Preserving Jefferson's Gardens and Landscapes June 19-24, 2016
For a week in June, the gardens and grounds of Monticello and the University of Virginia will serve as the setting for a unique educational experience in the theory and practice of historic landscape preservation.
The Historic Landscape Institute will offer students an introduction to the fields of landscape history, garden restoration, and historical horticulture by using the landscapes designed by Thomas Jefferson at Monticello and the University of Virginia as case studies and outdoor classrooms. Participants will engage in a forty-hour week of instruction, with the bulk of that time spent on site. Occasional, moderately strenuous activity will be required in the gardens.
Student evaluations of past Landscape Institutes were universally enthusiastic. One participant said, “This is the best conference I have ever attended: a thorough look at all of the issues with insights from real experts!” Another wrote, “The Institute was the academic highlight of my association with the University of Virginia.” Still another student remarked, “It was a lifetime experience to work and learn on the mountain.”
Monticello is the only American home, and the University of Virginia the only educational institution, on the elite World Heritage List of the United Nations. Owned and operated by the nonprofit Thomas Jefferson Foundation, Monticello's twin mission of preservation and education has been expressed in the garden world of Thomas Jefferson. Today the University of Virginia landscape represents many layers of history, retaining much of the integrity of the Founder's design while adapting to the changing demands of each new generation of scholars.
The program for the Institute involves a combination of lectures, walking tours, workshops, field trips, and "hands on" experience in the gardens. Instruction will be provided by the staff of Monticello and its Thomas Jefferson Center for Historic Plants, including Co-directors Peggy Cornett and Gabriele Rausse. Mary Hughes from the University of Virginia’s Office of the Architect will also lecture and serve as Co-director. Other eminent scholars will also lecture: Peter Hatch, former director of Monticello's gardens and grounds; Will Rieley, Landscape Architect for the Garden Club of Virginia; Charles Pepper, Deputy Director of the Olmsted Center for Landscape Preservation; and Jack Gary, Director of Archaeology and Landscapes, Thomas Jefferson's Poplar Forest.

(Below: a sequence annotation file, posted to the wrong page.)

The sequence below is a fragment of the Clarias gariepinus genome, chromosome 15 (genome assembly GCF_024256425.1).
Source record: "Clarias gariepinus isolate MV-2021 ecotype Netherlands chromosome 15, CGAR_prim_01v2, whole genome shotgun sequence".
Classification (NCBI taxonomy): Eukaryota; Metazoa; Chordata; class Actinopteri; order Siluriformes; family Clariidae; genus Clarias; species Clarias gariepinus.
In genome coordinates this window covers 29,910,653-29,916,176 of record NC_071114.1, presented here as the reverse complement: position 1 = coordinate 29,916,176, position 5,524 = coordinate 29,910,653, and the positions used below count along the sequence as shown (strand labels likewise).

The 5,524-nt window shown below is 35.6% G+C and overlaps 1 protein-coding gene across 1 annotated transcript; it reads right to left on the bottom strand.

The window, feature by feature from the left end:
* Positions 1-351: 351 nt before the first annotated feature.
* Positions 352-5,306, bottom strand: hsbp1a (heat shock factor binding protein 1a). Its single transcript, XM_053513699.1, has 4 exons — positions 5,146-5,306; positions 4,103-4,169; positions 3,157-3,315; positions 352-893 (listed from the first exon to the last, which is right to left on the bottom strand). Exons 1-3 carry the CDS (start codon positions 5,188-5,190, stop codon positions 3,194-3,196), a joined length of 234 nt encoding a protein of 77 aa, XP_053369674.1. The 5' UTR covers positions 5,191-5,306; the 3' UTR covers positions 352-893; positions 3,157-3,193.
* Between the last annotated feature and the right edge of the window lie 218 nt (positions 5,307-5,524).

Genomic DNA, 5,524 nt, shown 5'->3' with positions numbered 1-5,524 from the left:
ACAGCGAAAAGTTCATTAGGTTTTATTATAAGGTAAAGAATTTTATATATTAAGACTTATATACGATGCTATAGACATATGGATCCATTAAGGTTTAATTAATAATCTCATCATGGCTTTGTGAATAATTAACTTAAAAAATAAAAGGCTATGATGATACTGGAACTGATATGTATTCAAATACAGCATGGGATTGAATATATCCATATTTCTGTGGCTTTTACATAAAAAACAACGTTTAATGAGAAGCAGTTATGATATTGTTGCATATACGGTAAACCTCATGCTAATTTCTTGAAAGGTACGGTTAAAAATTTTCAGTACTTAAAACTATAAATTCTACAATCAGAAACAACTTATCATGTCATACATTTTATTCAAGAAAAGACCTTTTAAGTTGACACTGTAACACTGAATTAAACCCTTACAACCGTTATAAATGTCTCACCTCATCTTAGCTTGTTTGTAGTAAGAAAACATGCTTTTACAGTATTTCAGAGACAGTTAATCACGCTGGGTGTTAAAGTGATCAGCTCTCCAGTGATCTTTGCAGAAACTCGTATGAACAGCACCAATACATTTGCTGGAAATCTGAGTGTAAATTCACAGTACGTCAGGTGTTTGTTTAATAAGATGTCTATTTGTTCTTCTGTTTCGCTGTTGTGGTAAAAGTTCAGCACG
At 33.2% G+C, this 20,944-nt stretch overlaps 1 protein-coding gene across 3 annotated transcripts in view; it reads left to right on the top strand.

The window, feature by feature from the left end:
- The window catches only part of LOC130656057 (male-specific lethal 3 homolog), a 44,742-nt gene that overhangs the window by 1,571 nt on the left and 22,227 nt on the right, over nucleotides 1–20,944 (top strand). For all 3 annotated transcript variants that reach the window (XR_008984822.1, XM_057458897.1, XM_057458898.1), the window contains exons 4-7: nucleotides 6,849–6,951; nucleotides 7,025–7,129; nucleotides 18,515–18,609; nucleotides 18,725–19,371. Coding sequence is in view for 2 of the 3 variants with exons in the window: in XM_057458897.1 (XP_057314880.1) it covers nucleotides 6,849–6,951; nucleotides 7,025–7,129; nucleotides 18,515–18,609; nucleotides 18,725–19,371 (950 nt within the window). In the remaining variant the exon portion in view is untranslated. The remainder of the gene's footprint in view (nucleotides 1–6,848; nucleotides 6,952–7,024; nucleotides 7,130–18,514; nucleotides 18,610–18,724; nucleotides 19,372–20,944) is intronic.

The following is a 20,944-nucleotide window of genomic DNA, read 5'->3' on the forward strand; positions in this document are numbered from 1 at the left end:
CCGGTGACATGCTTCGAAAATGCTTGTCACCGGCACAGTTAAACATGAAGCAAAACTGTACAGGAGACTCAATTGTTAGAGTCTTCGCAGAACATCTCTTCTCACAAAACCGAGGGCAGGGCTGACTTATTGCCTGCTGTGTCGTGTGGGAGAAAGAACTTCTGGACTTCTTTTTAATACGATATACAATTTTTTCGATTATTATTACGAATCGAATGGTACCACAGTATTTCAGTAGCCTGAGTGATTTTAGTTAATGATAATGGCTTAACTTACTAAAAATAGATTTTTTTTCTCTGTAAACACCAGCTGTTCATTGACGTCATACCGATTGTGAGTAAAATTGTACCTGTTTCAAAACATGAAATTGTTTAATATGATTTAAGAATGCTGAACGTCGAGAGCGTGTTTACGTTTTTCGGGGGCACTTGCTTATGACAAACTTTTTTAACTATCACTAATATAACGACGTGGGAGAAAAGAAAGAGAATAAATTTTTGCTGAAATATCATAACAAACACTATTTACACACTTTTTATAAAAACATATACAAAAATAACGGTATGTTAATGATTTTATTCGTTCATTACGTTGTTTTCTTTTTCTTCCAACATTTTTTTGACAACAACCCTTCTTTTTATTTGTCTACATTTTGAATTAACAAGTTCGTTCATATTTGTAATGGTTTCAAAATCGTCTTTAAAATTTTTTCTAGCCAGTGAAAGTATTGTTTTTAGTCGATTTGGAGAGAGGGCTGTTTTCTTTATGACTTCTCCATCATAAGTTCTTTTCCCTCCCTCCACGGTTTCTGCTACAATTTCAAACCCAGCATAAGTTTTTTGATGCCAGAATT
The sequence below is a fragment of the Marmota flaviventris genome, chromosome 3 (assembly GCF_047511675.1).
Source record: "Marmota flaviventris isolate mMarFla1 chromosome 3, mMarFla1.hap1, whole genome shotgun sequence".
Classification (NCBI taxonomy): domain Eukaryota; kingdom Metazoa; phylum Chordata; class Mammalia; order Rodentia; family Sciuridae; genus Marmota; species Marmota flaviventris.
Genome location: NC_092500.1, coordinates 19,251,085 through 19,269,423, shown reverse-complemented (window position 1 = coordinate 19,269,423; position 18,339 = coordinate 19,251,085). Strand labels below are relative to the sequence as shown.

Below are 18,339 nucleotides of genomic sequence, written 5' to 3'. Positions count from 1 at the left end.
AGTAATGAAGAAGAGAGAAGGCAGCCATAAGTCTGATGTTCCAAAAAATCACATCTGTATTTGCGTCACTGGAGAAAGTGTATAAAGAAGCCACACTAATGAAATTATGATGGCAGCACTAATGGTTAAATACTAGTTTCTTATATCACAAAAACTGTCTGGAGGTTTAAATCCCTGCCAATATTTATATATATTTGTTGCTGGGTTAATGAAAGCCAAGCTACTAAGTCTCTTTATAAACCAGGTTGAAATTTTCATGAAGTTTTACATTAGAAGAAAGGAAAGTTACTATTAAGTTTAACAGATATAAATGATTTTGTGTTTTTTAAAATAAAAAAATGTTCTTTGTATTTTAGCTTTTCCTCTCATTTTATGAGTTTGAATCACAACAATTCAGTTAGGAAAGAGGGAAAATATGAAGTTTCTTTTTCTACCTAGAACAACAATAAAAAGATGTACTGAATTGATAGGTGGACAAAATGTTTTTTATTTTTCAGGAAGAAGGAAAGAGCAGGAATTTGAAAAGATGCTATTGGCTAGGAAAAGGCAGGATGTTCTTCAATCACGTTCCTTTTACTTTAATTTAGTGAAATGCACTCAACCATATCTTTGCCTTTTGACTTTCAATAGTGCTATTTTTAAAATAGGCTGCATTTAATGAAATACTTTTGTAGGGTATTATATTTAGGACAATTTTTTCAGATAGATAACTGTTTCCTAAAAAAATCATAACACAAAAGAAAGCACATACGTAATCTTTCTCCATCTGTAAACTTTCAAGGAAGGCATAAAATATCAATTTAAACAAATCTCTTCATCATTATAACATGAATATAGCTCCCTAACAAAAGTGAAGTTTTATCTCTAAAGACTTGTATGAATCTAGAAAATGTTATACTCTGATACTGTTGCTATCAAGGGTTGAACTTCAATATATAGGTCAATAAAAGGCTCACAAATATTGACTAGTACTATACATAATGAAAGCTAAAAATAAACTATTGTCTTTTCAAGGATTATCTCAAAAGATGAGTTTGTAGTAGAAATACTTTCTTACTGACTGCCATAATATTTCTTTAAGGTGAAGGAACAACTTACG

The number of participants for the 2016 Institute is limited. Applicants will be selected upon submission of the application form and résumé. This one-week program is designed to fit a variety of interests and educational backgrounds ranging from amateur to professional in the fields of horticulture, history, and landscape architecture. The estimated cost of lodging is $40 per day.
Successful applicants will have the opportunity to stay on grounds at the University of Virginia. Students are responsible for their own breakfasts and dinners. University food services and local restaurants are available within walking distance. Transportation will be provided to Monticello each day.
Please include a one page résumé and statement of personal reasons for wanting to participate. Completed applications must be postmarked by May 20, 2016.
A Sampling of scheduled Events
Thomas Jefferson’s Revolutionary Garden
The Preservation of Cultural Landscapes
Understanding Landscapes through Historic Maps and Surveys
Introduction to Landscape Archaeology
Pavilion Gardens at the University of Virginia
Monticello: House, Gardens, and Plantation
Thomas Jefferson’s Poplar Forest
Additional Information and How to Apply
Please include a one page résumé and statement of personal reasons for wanting to participate. Return your completed application form and a $25 non-refundable application fee by May 20, 2016 to:
The Historic Landscape Institute Monticello, P.O. Box 316 Charlottesville, VA 22902 (434) 984-9816 E-mail